Saturday, August 06, 2011

I've been Googleized

Normally I like Google. I've been using their search engine since it first came out. I wasn't concerned as they acquired products I was already using like Picasa and You Tube, because Google either left them along or made subtle improvements. However, now I'm a bit perplexed. As part of the Google+ strategy all Google products are being more tightly integrated. While this is arguably a good thing the path to integration has so far been a bit bumpy.

For a couple of months I was receiving emails saying that my business account needed to be ported over to the NEW Google system. If I didn't do it for all my business account users (I'm the ONLY user) than it would happen automatically some time in the near future.  Since I'm the one user of the business account and I use the same email address for my personal Google account I didn't worry about it. Perhaps I should have. Turns out the "near future" was August 1. Starting this week, every time I logged in to Blogger or Picasa or Google+ (jury is still out on that one) I was told I would have to separate my personal and business accounts before I could use the product. Some of the products provided an easy upgrade path, as in "click here and you're done". Some times it even allowed me to upgrade other Google products at the same time. But not everything is that way. A product I use a lot is Blogger and it's causing me the most consternation.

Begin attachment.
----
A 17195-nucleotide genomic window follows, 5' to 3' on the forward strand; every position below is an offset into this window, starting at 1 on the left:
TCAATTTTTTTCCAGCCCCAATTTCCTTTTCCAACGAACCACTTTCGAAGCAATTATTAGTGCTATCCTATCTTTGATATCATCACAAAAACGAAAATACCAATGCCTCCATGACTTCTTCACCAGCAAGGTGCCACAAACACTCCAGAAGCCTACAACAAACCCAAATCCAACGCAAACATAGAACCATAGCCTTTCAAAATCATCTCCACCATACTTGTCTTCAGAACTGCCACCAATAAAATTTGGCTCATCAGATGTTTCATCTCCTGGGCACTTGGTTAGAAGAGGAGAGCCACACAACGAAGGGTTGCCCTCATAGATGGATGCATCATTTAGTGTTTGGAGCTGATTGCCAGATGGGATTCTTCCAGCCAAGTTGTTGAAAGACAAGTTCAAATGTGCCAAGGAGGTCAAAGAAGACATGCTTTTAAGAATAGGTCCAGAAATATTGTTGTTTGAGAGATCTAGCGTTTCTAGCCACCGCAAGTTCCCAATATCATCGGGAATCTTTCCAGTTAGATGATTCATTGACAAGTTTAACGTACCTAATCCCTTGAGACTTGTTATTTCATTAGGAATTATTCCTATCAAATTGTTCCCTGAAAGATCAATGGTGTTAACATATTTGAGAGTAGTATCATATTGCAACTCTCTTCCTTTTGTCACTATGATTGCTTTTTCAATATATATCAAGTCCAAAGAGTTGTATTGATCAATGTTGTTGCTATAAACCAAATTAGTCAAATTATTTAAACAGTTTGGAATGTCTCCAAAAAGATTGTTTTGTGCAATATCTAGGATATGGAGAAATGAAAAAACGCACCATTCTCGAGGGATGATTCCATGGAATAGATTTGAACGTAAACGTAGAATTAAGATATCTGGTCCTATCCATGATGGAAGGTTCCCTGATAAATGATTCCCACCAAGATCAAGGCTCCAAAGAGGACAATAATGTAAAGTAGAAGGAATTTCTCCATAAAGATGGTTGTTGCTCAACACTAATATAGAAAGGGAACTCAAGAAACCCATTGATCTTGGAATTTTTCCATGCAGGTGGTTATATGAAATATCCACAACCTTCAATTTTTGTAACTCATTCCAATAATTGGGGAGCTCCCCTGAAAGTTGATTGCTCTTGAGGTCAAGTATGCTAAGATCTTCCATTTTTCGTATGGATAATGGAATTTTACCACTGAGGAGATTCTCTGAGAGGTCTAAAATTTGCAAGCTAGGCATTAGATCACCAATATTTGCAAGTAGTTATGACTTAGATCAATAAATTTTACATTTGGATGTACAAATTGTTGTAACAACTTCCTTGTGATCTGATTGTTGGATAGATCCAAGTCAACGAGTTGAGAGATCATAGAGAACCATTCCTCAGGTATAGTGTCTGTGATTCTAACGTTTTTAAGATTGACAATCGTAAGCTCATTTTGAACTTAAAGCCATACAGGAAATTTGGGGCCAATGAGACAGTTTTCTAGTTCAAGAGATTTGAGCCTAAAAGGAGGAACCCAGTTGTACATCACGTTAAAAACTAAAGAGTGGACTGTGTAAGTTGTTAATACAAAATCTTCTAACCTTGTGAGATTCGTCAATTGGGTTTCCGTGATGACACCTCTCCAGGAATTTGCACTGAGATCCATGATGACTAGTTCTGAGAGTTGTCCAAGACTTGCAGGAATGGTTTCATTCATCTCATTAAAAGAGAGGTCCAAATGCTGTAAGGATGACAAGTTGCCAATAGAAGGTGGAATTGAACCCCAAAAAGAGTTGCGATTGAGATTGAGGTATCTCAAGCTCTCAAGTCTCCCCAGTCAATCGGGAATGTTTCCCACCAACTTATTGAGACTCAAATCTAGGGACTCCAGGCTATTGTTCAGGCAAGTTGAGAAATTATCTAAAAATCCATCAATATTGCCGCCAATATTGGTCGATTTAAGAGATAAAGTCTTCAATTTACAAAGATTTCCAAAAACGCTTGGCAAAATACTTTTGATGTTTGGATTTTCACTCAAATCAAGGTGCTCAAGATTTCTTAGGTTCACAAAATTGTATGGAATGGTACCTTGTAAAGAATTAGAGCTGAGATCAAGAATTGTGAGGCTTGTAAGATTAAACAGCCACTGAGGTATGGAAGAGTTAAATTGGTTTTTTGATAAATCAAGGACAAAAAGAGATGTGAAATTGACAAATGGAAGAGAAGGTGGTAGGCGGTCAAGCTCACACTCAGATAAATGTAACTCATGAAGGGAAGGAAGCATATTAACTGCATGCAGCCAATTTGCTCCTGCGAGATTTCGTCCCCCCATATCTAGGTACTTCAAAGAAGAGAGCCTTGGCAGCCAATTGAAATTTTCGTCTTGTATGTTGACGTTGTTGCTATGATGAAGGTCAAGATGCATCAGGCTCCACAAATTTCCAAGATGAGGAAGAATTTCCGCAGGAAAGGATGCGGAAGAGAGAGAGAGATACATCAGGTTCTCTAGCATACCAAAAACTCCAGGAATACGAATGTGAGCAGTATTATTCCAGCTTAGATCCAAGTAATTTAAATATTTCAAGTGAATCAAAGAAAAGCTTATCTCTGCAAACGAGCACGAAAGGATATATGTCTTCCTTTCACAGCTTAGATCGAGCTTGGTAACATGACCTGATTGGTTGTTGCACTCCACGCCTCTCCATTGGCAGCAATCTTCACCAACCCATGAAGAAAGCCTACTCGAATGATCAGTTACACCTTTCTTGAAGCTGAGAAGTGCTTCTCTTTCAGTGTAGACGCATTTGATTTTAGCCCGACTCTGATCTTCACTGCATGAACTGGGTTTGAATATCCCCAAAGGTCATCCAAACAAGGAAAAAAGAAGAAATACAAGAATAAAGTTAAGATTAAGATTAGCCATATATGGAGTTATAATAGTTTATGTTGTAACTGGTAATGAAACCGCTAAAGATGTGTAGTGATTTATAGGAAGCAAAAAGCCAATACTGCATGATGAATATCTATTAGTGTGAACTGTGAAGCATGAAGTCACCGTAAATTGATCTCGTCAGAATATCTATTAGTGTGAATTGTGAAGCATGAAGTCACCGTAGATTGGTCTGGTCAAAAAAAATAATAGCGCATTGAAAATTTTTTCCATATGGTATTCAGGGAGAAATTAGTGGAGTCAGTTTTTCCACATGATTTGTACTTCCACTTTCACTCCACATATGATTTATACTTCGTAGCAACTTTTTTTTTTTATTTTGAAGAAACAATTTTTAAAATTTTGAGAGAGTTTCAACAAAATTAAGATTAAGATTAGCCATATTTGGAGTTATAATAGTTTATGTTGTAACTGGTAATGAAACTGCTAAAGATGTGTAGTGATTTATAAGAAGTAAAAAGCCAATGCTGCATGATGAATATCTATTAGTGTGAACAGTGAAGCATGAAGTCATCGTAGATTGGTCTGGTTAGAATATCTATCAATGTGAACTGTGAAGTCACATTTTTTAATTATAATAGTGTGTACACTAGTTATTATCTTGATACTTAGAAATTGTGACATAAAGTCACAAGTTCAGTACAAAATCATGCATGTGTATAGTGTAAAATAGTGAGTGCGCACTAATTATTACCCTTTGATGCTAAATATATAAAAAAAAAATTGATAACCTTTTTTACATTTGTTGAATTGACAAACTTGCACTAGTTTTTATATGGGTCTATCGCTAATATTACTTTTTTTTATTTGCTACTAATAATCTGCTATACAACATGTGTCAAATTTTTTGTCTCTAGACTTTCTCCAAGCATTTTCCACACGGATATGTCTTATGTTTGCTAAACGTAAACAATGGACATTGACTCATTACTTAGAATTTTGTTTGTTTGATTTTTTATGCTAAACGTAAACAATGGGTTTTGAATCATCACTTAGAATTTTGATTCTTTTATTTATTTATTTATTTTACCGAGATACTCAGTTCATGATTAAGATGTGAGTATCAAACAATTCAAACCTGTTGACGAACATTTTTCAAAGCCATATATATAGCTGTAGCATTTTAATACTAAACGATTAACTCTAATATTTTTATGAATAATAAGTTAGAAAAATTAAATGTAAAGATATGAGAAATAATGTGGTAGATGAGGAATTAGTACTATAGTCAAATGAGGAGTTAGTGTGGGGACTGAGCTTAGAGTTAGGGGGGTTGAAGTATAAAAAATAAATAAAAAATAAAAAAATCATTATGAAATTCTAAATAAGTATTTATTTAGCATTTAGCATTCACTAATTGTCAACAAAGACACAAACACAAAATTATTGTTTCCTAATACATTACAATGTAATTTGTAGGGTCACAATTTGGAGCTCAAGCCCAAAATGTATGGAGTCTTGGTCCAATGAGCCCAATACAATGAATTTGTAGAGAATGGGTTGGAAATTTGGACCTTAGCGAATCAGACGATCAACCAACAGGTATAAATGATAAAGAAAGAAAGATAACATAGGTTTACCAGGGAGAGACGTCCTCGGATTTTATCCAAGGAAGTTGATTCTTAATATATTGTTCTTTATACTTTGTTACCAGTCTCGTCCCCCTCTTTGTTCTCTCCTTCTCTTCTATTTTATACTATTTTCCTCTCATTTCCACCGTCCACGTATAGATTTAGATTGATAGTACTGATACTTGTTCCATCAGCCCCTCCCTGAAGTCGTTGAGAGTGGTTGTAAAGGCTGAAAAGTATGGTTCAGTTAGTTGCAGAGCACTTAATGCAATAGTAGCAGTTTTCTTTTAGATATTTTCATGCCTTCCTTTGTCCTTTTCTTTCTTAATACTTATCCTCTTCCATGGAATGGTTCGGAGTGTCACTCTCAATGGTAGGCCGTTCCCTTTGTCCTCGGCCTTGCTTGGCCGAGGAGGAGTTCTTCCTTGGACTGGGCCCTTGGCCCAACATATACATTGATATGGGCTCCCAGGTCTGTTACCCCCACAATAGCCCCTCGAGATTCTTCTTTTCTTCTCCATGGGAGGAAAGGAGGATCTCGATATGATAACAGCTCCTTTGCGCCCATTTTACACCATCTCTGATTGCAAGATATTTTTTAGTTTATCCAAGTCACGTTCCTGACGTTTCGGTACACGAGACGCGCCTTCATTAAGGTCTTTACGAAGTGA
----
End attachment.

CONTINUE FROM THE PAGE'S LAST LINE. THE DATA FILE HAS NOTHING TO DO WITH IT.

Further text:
I write or contribute to five different blogs using Blogger. I also write for three others using Word Press, but that's getting off topic. Any upgrades I do have to work across all the blogs. Blogger is not one of the products for which Google offers the automatic upgrade path. It must be done manually. There is a multi-page PDF file that explains how to do it, but the process is daunting. Currently I have to use a temporary log in account to access my material. I'm sure at some point Google will take that away so I'll have to get to the upgrade soon.

I'm all for progress and as one of my developer friends said yesterday, "The only constant on the internet is change." Still, it would be nice if the changes we're a bit more subtle and streamlined. But I guess there's a lot of work to do when you're trying to take down Facebook.

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